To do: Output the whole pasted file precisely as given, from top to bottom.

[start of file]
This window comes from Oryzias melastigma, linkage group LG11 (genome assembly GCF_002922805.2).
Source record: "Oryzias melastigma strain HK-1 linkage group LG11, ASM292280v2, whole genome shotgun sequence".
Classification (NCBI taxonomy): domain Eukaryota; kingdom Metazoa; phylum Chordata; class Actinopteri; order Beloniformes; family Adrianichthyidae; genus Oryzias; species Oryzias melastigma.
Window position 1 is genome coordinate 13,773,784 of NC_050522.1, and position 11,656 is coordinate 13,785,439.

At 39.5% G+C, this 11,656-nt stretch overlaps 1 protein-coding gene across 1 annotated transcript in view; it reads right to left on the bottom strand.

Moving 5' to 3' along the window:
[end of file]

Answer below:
This window comes from Oryzias melastigma, linkage group LG11 (genome assembly GCF_002922805.2).
Source record: "Oryzias melastigma strain HK-1 linkage group LG11, ASM292280v2, whole genome shotgun sequence".
Classification (NCBI taxonomy): domain Eukaryota; kingdom Metazoa; phylum Chordata; class Actinopteri; order Beloniformes; family Adrianichthyidae; genus Oryzias; species Oryzias melastigma.
Window position 1 is genome coordinate 13,773,784 of NC_050522.1, and position 11,656 is coordinate 13,785,439.

At 39.5% G+C, this 11,656-nt stretch overlaps 1 protein-coding gene across 1 annotated transcript in view; it reads right to left on the bottom strand.

Moving 5' to 3' along the window: